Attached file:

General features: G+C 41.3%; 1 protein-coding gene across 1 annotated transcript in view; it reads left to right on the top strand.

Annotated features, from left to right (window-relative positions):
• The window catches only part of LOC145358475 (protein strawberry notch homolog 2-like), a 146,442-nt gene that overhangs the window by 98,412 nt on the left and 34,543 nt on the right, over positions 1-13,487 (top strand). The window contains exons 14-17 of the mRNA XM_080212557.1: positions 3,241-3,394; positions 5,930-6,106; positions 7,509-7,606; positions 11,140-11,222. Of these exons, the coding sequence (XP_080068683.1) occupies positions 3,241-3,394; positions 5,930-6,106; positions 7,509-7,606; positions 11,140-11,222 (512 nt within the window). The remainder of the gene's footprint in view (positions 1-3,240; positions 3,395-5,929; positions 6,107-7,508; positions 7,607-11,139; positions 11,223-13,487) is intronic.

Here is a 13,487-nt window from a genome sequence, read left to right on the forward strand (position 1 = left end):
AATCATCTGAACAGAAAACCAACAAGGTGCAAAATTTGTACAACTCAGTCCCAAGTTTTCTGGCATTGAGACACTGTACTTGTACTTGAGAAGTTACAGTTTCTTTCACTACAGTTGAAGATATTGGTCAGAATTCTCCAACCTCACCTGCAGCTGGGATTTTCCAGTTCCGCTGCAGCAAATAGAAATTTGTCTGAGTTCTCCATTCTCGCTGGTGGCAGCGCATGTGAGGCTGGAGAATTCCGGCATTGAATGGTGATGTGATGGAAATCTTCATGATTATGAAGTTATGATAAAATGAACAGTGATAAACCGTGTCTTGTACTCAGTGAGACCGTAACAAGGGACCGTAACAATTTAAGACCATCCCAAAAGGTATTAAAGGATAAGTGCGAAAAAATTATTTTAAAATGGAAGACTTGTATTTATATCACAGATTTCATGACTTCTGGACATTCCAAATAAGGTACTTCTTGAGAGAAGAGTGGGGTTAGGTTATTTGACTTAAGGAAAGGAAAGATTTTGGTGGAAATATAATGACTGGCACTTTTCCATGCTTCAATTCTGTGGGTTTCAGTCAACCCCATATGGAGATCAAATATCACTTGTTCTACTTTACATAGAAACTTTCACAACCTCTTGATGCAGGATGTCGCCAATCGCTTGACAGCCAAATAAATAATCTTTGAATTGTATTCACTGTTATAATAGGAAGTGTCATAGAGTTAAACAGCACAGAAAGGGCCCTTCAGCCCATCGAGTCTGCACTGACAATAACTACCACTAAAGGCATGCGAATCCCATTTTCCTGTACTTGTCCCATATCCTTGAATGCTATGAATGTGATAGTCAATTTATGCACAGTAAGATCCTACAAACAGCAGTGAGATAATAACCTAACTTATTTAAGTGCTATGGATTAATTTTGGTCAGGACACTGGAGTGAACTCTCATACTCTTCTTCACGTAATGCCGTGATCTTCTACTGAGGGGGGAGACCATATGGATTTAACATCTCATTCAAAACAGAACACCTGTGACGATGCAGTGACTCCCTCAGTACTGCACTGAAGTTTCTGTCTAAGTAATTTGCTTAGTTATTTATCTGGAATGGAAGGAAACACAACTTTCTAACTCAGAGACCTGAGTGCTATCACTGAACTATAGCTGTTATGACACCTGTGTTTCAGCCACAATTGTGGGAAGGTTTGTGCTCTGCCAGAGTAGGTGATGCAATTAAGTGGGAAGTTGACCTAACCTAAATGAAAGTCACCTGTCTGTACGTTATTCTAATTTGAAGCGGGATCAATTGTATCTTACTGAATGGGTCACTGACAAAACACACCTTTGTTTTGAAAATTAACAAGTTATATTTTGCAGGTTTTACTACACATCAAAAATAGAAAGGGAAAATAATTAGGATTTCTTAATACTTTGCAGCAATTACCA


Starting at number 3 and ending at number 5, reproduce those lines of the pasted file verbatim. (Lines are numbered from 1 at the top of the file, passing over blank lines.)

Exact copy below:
• The window catches only part of LOC145358475 (protein strawberry notch homolog 2-like), a 146,442-nt gene that overhangs the window by 98,412 nt on the left and 34,543 nt on the right, over positions 1-13,487 (top strand). The window contains exons 14-17 of the mRNA XM_080212557.1: positions 3,241-3,394; positions 5,930-6,106; positions 7,509-7,606; positions 11,140-11,222. Of these exons, the coding sequence (XP_080068683.1) occupies positions 3,241-3,394; positions 5,930-6,106; positions 7,509-7,606; positions 11,140-11,222 (512 nt within the window). The remainder of the gene's footprint in view (positions 1-3,240; positions 3,395-5,929; positions 6,107-7,508; positions 7,607-11,139; positions 11,223-13,487) is intronic.

Here is a 13,487-nt window from a genome sequence, read left to right on the forward strand (position 1 = left end):
AATCATCTGAACAGAAAACCAACAAGGTGCAAAATTTGTACAACTCAGTCCCAAGTTTTCTGGCATTGAGACACTGTACTTGTACTTGAGAAGTTACAGTTTCTTTCACTACAGTTGAAGATATTGGTCAGAATTCTCCAACCTCACCTGCAGCTGGGATTTTCCAGTTCCGCTGCAGCAAATAGAAATTTGTCTGAGTTCTCCATTCTCGCTGGTGGCAGCGCATGTGAGGCTGGAGAATTCCGGCATTGAATGGTGATGTGATGGAAATCTTCATGATTATGAAGTTATGATAAAATGAACAGTGATAAACCGTGTCTTGTACTCAGTGAGACCGTAACAAGGGACCGTAACAATTTAAGACCATCCCAAAAGGTATTAAAGGATAAGTGCGAAAAAATTATTTTAAAATGGAAGACTTGTATTTATATCACAGATTTCATGACTTCTGGACATTCCAAATAAGGTACTTCTTGAGAGAAGAGTGGGGTTAGGTTATTTGACTTAAGGAAAGGAAAGATTTTGGTGGAAATATAATGACTGGCACTTTTCCATGCTTCAATTCTGTGGGTTTCAGTCAACCCCATATGGAGATCAAATATCACTTGTTCTACTTTACATAGAAACTTTCACAACCTCTTGATGCAGGATGTCGCCAATCGCTTGACAGCCAAATAAATAATCTTTGAATTGTATTCACTGTTATAATAGGAAGTGTCATAGAGTTAAACAGCACAGAAAGGGCCCTTCAGCCCATCGAGTCTGCACTGACAATAACTACCACTAAAGGCATGCGAATCCCATTTTCCTGTACTTGTCCCATATCCTTGAATGCTATGAATGTGATAGTCAATTTATGCACAGTAAGATCCTACAAACAGCAGTGAGATAATAACCTAACTTATTTAAGTGCTATGGATTAATTTTGGTCAGGACACTGGAGTGAACTCTCATACTCTTCTTCACGTAATGCCGTGATCTTCTACTGAGGGGGGAGACCATATGGATTTAACATCTCATTCAAAACAGAACACCTGTGACGATGCAGTGACTCCCTCAGTACTGCACTGAAGTTTCTGTCTAAGTAATTTGCTTAGTTATTTATCTGGAATGGAAGGAAACACAACTTTCTAACTCAGAGACCTGAGTGCTATCACTGAACTATAGCTGTTATGACACCTGTGTTTCAGCCACAATTGTGGGAAGGTTTGTGCTCTGCCAGAGTAGGTGATGCAATTAAGTGGGAAGTTGACCTAACCTAAATGAAAGTCACCTGTCTGTACGTTATTCTAATTTGAAGCGGGATCAATTGTATCTTACTGAATGGGTCACTGACAAAACACACCTTTGTTTTGAAAATTAACAAGTTATATTTTGCAGGTTTTACTACACATCAAAAATAGAAAGGGAAAATAATTAGGATTTCTTAATACTTTGCAGCAATTACCA